Insights Advertising cookies: UK Information Commissioner’s Office responds to advertising industry’s queries


Following a meeting between members of IAB UK (representing the UK digital advertising industry), the Association of Online Publishers (AOP) (representing the UK online publishing industry) and the Information Commissioner’s Office (“ICO”), the ICO has sent a letter to the IAB and AOP addressing queries around compliance with data protection law in relation to the use of cookies in different advertising models.

The letter explains that contextual advertising models – in which personal information is not used to determine the ad that is served to an individual – remain the easiest way to achieve compliance with data protection law. Personal information may nonetheless be processed to support related functions such as ad measurement and fraud detection. However, as the law currently stands, and as reflected in the ICO’s current guidance on cookies, consent is required when using cookies and similar technologies for such purposes. The ICO recognises that such processing is typically less intrusive than that associated with serving personalised ads and the ICO notes the organisations’ discussions with government regarding the potential for such processing to be exempted from requirements for consent in the Privacy and Electronic Communications Regulations 2003 via the Data Protection and Digital Information Bill (currently making its way through the legislative process as previously reported by Wiggin). The ICO states that, after the Bill receives Royal Assent, it will publish updated guidance for consultation in relation to the use of cookies and similar technologies, and expects to be able to provide more detailed guidance regarding the interplay between consent for targeted advertising and functionality that can be considered “intrinsically linked” on a technical level to that purpose.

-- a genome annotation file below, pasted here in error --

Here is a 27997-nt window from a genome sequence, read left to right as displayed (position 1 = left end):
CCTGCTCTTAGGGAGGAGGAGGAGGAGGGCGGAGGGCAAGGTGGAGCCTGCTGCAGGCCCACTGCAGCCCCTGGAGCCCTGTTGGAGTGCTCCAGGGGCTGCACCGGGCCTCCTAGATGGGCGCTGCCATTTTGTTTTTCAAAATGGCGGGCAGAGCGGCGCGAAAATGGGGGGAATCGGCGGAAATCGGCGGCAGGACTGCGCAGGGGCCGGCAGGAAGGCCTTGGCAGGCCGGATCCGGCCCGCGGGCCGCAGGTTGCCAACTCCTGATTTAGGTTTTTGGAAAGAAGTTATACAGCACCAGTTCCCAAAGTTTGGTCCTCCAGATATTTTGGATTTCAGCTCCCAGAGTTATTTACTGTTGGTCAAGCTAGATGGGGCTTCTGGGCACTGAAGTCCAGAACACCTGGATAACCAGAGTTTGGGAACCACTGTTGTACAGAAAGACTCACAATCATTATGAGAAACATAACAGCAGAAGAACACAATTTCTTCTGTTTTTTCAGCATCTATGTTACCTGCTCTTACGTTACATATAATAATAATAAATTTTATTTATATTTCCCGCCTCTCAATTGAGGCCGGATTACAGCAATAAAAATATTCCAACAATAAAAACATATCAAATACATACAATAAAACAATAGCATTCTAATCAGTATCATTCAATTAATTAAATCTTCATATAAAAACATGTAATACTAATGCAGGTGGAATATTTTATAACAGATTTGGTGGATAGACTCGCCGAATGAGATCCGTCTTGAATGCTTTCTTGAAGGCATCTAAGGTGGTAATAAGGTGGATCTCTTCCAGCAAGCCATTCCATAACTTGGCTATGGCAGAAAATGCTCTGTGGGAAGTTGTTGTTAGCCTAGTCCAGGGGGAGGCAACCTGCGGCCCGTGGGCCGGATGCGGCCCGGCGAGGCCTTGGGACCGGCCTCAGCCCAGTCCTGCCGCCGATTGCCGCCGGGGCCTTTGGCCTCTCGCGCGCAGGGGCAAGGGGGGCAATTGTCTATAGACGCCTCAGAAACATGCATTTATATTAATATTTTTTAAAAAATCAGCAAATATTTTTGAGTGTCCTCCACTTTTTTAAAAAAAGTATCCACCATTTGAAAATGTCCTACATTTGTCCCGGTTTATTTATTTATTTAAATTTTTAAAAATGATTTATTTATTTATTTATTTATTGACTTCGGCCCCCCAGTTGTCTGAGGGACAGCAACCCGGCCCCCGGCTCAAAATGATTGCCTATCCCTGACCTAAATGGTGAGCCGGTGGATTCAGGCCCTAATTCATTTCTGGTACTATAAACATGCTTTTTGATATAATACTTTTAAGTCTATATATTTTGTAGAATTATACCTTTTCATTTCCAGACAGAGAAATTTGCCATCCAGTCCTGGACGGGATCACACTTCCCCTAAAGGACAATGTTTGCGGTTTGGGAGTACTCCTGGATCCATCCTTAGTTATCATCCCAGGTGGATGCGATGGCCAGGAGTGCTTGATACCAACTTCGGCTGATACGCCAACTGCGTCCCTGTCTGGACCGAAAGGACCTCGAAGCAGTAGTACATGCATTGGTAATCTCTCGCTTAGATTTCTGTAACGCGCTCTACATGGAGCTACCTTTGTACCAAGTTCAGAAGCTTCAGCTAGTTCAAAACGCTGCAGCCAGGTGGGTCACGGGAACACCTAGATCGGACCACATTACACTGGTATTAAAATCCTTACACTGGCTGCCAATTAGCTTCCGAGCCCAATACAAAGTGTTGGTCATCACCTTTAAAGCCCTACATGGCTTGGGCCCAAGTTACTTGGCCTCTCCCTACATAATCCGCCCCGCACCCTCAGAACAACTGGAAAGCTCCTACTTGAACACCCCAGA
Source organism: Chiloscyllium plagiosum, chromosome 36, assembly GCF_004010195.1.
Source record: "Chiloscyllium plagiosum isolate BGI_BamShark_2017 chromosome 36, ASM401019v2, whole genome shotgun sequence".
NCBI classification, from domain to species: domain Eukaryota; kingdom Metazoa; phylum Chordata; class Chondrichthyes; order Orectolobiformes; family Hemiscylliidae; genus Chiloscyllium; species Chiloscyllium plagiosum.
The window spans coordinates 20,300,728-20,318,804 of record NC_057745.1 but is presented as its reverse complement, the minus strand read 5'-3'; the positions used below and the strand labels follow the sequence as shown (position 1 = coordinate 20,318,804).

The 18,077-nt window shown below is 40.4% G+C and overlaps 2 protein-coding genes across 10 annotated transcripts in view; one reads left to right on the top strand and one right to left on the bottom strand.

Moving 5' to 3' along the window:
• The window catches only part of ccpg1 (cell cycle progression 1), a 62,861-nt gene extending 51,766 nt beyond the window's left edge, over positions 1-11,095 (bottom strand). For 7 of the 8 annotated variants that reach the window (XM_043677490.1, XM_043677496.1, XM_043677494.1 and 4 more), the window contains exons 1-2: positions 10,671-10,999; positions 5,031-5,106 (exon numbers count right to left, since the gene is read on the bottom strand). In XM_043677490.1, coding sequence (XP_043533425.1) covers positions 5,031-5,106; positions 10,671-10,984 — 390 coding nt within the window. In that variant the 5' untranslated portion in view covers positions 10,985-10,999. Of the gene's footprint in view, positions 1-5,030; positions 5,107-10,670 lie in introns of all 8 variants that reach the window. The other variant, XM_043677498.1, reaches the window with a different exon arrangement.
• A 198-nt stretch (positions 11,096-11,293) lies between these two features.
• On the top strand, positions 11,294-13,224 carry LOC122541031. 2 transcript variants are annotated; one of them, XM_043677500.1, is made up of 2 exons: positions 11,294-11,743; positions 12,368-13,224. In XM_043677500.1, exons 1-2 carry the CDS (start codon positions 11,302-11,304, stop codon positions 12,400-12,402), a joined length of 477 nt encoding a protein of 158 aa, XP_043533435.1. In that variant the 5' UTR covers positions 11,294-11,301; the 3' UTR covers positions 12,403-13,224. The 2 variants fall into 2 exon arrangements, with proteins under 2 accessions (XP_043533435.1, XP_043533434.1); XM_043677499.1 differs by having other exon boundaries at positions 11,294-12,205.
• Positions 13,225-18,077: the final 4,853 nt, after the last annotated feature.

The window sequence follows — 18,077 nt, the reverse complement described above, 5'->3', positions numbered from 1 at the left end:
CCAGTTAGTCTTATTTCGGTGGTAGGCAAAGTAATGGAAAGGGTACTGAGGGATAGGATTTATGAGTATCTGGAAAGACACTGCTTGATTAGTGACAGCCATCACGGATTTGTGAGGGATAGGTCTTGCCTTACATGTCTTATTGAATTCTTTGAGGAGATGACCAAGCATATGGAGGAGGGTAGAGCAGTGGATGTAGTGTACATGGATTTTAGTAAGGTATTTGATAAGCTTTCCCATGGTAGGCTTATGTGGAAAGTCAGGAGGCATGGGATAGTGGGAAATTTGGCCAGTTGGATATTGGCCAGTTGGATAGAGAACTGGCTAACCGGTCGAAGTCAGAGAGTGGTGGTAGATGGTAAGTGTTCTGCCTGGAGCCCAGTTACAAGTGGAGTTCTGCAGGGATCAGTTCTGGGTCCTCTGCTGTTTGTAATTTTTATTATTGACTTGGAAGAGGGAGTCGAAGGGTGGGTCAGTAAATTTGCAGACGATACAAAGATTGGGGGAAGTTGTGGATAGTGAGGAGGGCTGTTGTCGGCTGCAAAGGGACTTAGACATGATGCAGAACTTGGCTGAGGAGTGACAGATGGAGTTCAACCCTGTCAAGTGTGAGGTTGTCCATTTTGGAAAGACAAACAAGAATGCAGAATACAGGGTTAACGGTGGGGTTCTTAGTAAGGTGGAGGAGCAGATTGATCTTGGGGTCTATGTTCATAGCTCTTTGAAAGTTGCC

The ICO expects all websites using cookies or similar technologies to serve personalised ads – which involves processing personal information to determine the ad that is served to an individual – to give people a fair choice over whether they consent to the use of such technologies. The easiest way to do so is to ensure that users can reject non-essential advertising cookies as easily as they can accept them. In respect of the industry’s interest in using “consent or pay” (i.e. ad-funded) models, the ICO invites the industry to respond to its call for views on “consent or pay” models launched on 6 March 2024.

Finally, as to determining the duration of cookie consents, the ICO refers the industry to its existing cookie guidance and states that it will consider if any changes to the guidance are needed in this area during the upcoming review.

For more information, click here.